# Mars Express Power Challenge

## ECML PKDD 2017 DISCOVERY CHALLENGE

It has now been more than 12 years that the Mars Express Orbiter (MEX) Mars Express Orbiter (MEX) provides science data from Mars about its ionosphere and ground subsurface composition. The 3D imagery of Mars has provided the community with unprecedented information about the planet. Today, thanks to the work of careful and expert operators, Mars Express Orbiter still provides information that supports ground exploration missions on Mars (Curiosity, Opportunity, ...) and a lot of other research.

The Mars Express Orbiter is operated by the European Space Agency from its operations center (Darmstadt, Germany) where all the telemetry is analyzed. The health status of the spacecraft is carefully monitored to plan future science observations and to avoid power shortages.

Operators of Mars Express keep track of the thermal power consumption thanks to the telemetry data. The spacecraft uses electric power coming from the solar arrays (or batteries, during eclipses) not only to supply power to the platform units, but also to the thermal subsystem, which keeps the entire spacecraft within its operating temperature range. The remaining available power can be used by the payloads to do science operations:

$$SciencePower = ProducedPower - Platform Power - ThermalPower$$

The Mars Express Power Challenge focuses on the difficult problem of predicting the thermal power consumption. More than six Earth years of Mars Express telemetry are made available and you are challenged to predict the thermal subsystem power consumption on the following 26 Earth months. If successful, the winning method will be integrated in the new tool helping operators of the Mars Express Orbiter to deliver science data for a longer period of time.

This competition is organized by the ESA Data Analytics Team for Operations and the Mars Express Flight Control Team. Both teams will be available for interactions via the competition discussion channel on slack.

The competition will be also a part of the ECML PKDD 2017 (European Conference on Machine Learning & Principles and Practice of Knowledge Discovery), will take place in Skopje, Macedonia, September 18–22, 2017

Follow the competition with the hashtag #MarsExpressPower

## Challenge

The Mars Express spacecraft orbiting around Mars is operated by the European Space Agency (ESA). A dedicated mission control team, working from the ESA Operations Centre (ESOC), prepares the mission plans and sends telecommands to the spacecraft such as:

• orbit and attitude control
• radio reception and transmission plans
• other sets of commands, etc.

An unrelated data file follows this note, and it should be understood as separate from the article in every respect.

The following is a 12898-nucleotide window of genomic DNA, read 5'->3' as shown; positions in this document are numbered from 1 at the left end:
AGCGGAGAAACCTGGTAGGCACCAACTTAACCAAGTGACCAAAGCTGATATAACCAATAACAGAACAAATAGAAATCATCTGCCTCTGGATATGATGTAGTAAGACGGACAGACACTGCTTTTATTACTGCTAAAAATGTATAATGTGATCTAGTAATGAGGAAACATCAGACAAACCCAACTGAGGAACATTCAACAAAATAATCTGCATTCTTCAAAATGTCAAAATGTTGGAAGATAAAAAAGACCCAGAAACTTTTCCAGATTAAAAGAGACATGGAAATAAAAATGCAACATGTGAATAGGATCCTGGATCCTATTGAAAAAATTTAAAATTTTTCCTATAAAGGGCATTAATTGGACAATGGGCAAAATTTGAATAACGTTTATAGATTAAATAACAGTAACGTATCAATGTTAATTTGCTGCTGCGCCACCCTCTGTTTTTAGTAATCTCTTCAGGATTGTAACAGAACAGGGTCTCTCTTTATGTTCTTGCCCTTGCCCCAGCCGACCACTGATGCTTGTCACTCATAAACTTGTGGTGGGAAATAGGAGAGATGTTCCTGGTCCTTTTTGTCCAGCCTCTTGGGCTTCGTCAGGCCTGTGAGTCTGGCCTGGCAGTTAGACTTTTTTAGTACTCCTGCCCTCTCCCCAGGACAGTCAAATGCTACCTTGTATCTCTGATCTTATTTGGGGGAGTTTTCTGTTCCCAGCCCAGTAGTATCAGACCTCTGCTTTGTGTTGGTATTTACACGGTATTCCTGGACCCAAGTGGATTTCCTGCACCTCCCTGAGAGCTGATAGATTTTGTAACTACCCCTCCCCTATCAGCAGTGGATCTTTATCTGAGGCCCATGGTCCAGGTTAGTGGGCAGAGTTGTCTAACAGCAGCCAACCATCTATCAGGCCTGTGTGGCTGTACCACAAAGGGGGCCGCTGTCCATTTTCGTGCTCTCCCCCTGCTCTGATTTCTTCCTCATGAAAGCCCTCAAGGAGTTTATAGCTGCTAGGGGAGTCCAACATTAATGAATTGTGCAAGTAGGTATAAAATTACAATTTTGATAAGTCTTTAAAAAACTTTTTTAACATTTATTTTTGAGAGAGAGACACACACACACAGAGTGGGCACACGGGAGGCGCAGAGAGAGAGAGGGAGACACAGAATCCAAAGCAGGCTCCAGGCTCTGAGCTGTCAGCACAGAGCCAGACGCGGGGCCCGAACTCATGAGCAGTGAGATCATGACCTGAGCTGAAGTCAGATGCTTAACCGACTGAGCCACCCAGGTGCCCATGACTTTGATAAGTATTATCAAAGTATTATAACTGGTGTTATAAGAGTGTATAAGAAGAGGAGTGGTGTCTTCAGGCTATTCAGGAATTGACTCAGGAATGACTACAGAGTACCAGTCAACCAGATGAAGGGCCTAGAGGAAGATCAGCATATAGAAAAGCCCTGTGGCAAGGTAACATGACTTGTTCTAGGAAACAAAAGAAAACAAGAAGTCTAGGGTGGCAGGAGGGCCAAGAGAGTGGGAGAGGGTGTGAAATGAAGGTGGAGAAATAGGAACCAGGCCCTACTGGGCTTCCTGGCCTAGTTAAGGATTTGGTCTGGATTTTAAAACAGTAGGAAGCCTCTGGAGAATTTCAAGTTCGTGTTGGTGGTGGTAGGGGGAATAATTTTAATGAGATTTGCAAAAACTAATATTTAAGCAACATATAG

The spacecraft has an internal thermal subsystem. It works autonomously to keep each part of the spacecraft within pre-defined working temperatures. This thermal subsystem is composed of nodes (including heaters and coolers) that consume electric power as needed. Predicting the behavior of this thermal subsystem by modelling the electric power consumption in each of these nodes is very important to mission operators. This prediction gives direct insight on the heaters' power consumption and is used to provide safer flights with better plans for optimized science operations.

The goal of this challenge is to analyze the provided training set of Mars Express data, including context data (explanatory/predictor variables) and measurements of the electric current (target variables) in each thermal subsystem node, to predict the average electric current of 33 thermal power lines per hour of the test set containing only the context data.

## Data

The data for this competition can be downloaded as a compressed zip file.

The ESA Data Analytics Team for Operations has prepared the data with care. If you have any questions after reading this description please feel free to post on the slack channel.

### Description

The training set (train_set/) is composed of context and electric current measurements data for the following four Martian years:

• Set A: 2008-08-22 to 2010-07-10
• Set B: 2010-07-10 to 2012-05-27
• Set C: 2012-05-27 to 2014-04-14
• Set D: 2014-04-14 to 2015-01-01

The test set (test_set/) is composed of context data only for the following fifth Martian year:

• Set E: 2015-01-01 to 2017-03-01

A Martian year is defined by 687 earth days which is not respected by smaller sets D and E. Note that space communication issues may have introduced gaps in the given data.

### Context data

Context files are all in CSV format and are using the following nomenclature:

• context--YYYY-MM-DD__YYYY-MM-DD--TYPE.csv
• YYYY-MM-DD__YYYY-MM-DD indicates the start and end dates in Earth UTC time.
• TYPE: there are 5 types of context files: